If there is a center to the film, it's Carrey, who does his damnedest to save the proceedings from deteriorating into mush. Unrecognizable in his green-hair bodysuit and speaking through his false teeth as if he's Sean Connery attempting an American accent, Carrey gets great mileage out of eating raw onions and broken glass, demonstrating his superiority over a dog, running nuts and bolts through a blender to drown out the sound of Christmas carols and reading from his day planner ("Four o'clock: Wallow in self-pity"). Given the amount of money thrown at the onscreen images, Universal should have just gone all out and let Carrey play every role.
The Whos are insufferable bores, and young Momsen, who plays Cindy Lou, may be cute, but do we really need her cuteness to be augmented by extra-large prosthetic teeth, a hat made of cookies and milk, and a truly sickening song? This isn't Dr. Seuss, it's Hollywood, and if you have any doubts, just check out the giant explosions, soundtrack laden with hip-yet-cheap artists, and jokes about gay hairdressers, water retention and a cat's clawing someone's face (the gag so nice they show it twice). It's not enough for the Grinch to save the presents at the end (and this is hardly a spoiler, given the familiarity of the story, but look away if you don't want to know): He has to grunt, strain, hoist the overloaded sled into the air and yell triumphantly, "I gotcha, Cindy Lou!"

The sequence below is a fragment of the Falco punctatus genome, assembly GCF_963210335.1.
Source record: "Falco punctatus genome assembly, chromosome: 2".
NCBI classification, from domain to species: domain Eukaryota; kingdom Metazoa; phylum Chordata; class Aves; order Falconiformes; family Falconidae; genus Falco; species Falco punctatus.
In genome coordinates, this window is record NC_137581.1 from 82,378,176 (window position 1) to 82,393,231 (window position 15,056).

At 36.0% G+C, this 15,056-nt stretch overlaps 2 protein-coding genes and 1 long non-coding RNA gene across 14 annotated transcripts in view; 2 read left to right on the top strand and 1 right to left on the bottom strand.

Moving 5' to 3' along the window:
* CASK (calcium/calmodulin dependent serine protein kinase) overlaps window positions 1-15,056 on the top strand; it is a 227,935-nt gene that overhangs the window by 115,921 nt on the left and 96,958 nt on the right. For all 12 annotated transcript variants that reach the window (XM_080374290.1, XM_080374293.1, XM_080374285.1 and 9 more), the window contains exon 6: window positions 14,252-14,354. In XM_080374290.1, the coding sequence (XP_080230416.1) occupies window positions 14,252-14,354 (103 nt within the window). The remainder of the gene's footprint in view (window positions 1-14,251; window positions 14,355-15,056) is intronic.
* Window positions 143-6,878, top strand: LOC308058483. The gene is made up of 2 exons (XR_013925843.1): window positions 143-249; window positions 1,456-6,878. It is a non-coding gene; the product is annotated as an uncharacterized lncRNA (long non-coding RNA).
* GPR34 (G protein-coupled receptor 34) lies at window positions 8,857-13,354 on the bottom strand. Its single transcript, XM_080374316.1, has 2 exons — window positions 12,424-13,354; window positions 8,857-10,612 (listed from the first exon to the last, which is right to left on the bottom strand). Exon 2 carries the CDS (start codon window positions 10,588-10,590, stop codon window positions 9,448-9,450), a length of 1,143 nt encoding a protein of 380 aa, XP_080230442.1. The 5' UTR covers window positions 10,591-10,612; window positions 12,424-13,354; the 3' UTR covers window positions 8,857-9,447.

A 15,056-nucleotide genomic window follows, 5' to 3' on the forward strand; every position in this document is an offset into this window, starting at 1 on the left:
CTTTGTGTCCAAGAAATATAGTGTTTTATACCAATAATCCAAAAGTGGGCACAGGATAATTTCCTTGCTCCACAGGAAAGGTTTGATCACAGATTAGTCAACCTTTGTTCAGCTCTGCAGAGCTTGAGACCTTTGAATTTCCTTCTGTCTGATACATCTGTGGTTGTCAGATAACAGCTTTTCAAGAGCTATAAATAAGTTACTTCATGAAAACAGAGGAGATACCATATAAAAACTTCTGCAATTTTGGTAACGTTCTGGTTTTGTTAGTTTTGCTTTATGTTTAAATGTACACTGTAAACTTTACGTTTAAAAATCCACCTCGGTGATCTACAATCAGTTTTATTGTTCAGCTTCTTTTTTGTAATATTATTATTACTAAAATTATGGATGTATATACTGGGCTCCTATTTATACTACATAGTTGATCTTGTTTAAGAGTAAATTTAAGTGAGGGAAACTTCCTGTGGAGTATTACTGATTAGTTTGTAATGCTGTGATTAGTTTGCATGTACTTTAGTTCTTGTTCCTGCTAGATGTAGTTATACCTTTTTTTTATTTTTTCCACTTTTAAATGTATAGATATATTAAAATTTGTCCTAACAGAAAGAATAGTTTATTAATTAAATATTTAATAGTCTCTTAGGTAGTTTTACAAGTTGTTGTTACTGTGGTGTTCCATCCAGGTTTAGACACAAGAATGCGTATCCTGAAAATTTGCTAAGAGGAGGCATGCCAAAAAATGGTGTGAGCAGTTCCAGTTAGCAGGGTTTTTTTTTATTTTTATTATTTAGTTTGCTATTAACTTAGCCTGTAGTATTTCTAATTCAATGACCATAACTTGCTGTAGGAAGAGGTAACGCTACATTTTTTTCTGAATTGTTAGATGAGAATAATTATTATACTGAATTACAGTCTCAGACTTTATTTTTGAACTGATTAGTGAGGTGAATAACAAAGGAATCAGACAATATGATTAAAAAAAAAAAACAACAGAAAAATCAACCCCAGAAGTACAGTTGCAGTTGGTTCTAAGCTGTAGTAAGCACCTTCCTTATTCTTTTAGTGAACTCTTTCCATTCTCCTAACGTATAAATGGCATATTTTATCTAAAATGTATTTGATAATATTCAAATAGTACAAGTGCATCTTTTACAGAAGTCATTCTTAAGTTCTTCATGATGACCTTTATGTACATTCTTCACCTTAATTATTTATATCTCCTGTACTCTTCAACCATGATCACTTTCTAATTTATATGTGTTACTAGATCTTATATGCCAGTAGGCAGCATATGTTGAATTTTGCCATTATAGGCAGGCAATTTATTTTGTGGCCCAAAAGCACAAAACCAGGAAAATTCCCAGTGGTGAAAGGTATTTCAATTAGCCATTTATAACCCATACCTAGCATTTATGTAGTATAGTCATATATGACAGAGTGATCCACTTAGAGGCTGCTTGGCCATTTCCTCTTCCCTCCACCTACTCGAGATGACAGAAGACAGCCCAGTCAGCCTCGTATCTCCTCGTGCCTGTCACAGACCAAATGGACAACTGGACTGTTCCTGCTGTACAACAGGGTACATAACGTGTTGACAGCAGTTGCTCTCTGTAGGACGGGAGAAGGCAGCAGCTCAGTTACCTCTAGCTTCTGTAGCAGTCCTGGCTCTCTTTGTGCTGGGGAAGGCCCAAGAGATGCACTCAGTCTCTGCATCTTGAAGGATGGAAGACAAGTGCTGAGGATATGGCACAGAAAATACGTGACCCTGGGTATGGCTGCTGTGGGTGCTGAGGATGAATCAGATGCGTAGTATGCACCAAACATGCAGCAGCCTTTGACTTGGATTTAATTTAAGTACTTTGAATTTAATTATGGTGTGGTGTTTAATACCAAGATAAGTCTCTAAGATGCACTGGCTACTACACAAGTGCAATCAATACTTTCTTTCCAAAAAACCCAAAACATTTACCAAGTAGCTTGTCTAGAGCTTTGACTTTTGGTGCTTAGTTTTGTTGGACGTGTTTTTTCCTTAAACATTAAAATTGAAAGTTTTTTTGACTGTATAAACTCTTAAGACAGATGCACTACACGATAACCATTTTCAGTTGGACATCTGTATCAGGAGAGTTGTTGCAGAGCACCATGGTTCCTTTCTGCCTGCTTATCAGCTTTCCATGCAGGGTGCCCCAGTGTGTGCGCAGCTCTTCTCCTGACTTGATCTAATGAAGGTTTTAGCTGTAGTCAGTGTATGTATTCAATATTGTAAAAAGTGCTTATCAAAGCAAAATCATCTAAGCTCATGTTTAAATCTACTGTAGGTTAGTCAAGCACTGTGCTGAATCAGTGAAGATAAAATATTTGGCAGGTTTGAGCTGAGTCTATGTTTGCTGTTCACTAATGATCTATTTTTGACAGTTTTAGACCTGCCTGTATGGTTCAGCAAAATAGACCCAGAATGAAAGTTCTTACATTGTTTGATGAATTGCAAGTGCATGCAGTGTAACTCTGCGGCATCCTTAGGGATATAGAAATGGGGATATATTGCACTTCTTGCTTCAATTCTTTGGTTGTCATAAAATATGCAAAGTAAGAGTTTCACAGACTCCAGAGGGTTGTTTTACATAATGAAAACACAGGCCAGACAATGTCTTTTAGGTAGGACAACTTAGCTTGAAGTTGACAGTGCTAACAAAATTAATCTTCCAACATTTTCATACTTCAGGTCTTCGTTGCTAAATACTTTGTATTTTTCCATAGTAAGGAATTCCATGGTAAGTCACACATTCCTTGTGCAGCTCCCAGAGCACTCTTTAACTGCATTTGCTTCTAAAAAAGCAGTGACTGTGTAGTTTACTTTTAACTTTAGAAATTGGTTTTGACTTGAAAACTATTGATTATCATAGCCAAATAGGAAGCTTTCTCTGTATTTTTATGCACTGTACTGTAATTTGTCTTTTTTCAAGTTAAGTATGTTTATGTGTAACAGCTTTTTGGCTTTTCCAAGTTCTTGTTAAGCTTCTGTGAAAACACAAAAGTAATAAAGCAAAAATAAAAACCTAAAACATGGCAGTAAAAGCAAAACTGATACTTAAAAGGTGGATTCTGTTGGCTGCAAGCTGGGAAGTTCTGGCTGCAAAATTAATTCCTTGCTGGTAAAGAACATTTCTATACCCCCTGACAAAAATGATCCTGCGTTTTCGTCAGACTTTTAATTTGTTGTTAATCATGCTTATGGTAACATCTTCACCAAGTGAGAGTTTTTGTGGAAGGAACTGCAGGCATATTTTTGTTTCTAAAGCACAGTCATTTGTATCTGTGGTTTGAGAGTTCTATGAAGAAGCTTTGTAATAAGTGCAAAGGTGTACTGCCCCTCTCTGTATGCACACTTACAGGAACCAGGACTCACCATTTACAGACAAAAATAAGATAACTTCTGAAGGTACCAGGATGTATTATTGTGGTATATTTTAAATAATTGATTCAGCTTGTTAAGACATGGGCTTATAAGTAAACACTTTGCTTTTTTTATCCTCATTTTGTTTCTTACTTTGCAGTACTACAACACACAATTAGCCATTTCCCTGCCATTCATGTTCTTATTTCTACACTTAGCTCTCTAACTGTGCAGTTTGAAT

And yet ... there are occasional moments of Seussian inspiration: The clouds above Whoville, in particular, are in the author's trademark curly style. A gun that shoots Christmas lights is also nicely inventive, as is a scene of the Grinch literally stealing sugarplums from a child's dream. And the sets generally look as though they were designed well (think Batman Returns minus the angst); too bad Howard stages the whole thing like a sitcom, so we never really get a good look at all the work that went into the background details.
It's pretty much a given that this Grinch will please crowds: It purportedly moved Seuss' widow to tears and garnered a loud ovation at the press screening. No doubt those who dare criticize it will be called Grinches. But if you truly love Theodor Seuss Geisel and wish to honor his memory, stick with the book and the cartoon. If ever an example existed of why we shouldn't do something just because we can, this is it. A live-action Cat in the Hat starring Tim Allen is apparently now under consideration. What's next? A live-action Bugs Bunny starring Freddie Prinze Jr., with Patrick Stewart as Elmer Fudd?